Frequent consumers of citrus fruits were found to have an elevated risk of malignant melanoma.
Frequent consumers of citrus fruits were found to have an elevated risk of malignant melanoma, according to a study published in the Journal of Clinical Oncology.
More than 100,000 men and women-63,810 women in the Nurses’ Health Study and 41,622 men in the Health Professionals Follow-Up Study-were followed for 24 to 26 years. Those who consumed citrus products ≥ 1.6 times per day had a 36% relative increase in melanoma risk compared with those who consumed the least amount of citrus. A serving of citrus was defined as half of a grapefruit, one orange, or a 6-oz glass of grapefruit or orange juice. Of all citrus products, grapefruit showed the highest association with melanoma, independent of other dietary habits and lifestyle factors. Participants who had a prior history of cancer were excluded from this analysis.
Those who consumed citrus products 1 to 1.5 times per day had a 27% increased risk of melanoma; those who consumed citrus 5 to 6 times per week had a 26% increased risk and those who consumed citrus 2 to 4 times per week had a 10% increased risk.
Those who consumed grapefruit three or more times per week had a 41% higher risk of melanoma compared with those who never ate grapefruit (P < .001).
The two cohorts were followed with the use of mailed questionnaires that included information on medical history and lifestyle factors every 2 to 4 years. A total of 1,840 of the participants were diagnosed with melanoma.
The link between citrus consumption and melanoma demonstrated in this study is not direct, and further studies are needed to validate these results and to identify the potentially carcinogenic source in citrus fruits. One possibility is furocoumarins, a type of psoralen found in citrus fruits in relatively high amounts, noted study authors led by Shaowei Wu, PhD, a research fellow at the Warren Alpert Medical School of Brown University in Providence, Rhode Island. Prior research has shown that furocoumarins sensitize the skin to ultraviolet light from the sun.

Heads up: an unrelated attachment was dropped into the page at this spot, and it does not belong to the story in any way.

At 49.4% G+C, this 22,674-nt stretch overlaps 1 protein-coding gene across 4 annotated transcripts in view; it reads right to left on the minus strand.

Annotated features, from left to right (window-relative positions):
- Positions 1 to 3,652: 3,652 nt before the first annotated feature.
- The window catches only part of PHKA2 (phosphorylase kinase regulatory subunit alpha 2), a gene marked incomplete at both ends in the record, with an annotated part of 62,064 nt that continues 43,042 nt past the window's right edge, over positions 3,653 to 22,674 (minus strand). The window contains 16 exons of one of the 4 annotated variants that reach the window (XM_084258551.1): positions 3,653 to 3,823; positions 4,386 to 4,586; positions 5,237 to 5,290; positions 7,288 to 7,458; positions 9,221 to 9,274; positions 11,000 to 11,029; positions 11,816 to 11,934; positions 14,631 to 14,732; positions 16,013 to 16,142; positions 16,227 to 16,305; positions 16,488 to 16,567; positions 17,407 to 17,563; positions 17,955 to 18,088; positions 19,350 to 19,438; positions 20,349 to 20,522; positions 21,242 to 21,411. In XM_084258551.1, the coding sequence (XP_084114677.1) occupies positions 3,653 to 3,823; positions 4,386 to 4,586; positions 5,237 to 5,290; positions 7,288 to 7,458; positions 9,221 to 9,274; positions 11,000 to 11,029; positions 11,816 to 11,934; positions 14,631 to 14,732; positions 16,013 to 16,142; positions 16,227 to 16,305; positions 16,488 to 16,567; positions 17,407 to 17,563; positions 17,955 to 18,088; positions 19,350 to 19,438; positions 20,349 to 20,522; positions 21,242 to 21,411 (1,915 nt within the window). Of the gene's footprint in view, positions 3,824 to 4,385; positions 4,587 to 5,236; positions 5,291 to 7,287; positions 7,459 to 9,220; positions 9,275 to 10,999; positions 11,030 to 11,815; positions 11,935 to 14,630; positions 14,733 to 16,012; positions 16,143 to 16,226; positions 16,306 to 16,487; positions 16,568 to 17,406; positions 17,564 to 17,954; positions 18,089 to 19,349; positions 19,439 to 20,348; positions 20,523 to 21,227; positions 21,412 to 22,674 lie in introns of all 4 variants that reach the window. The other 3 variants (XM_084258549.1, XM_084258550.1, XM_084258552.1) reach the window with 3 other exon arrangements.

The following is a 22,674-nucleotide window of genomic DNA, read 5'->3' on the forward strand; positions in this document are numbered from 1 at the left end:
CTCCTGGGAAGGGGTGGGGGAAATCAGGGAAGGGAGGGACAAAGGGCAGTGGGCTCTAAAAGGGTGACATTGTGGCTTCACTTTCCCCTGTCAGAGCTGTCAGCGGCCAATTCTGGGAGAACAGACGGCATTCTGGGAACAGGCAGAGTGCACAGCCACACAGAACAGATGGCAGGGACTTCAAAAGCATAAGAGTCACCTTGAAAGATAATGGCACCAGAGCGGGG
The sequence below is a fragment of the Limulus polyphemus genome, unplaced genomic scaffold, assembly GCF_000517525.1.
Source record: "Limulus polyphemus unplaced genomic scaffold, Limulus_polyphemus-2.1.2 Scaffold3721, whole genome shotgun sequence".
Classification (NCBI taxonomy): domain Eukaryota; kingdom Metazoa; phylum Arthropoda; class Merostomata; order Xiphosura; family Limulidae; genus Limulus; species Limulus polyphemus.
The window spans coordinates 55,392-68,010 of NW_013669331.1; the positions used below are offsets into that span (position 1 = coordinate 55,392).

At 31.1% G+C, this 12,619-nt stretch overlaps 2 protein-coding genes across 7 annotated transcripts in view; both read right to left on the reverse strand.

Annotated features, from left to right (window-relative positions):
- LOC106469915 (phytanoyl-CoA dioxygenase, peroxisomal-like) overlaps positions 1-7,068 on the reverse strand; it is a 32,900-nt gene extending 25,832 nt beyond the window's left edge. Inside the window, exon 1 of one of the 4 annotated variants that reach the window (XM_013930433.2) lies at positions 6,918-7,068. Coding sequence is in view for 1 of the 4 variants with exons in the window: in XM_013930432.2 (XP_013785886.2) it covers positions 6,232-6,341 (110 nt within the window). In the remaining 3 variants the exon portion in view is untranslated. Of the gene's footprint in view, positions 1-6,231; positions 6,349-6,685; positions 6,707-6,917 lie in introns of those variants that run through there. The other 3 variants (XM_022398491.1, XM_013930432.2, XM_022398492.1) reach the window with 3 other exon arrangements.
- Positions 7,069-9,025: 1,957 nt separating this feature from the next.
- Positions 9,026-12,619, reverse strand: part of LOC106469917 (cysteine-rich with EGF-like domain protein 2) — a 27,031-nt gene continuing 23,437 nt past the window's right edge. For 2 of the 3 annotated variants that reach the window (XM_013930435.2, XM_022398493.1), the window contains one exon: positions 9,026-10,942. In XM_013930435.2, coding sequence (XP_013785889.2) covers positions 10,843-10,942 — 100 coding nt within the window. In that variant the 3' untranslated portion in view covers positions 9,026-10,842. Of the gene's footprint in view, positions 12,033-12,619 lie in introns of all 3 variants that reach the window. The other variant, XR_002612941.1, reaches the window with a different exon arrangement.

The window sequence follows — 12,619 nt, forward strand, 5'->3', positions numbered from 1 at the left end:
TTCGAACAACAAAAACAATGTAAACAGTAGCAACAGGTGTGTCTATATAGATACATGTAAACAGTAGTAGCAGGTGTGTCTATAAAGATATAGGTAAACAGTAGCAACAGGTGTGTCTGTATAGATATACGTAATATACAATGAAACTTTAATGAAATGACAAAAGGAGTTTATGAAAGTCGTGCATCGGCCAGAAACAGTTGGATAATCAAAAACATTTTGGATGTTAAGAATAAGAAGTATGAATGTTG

The authors noted that the link between citrus consumption and risk of melanoma was most apparent among those who were more susceptible to sunburn during childhood, spent more time in direct sunlight, and lived in locations where the range of ultraviolet exposure was greatest throughout the year.
“While the findings are intriguing, it’s far too soon to recommend any broad changes to grapefruit or orange consumption. Until conclusive data are available, we should continue to be cautious about protecting our skin from sun exposure,” said Gary Schwartz, MD, of Columbia University Medical Center in New York, who was not involved in the study.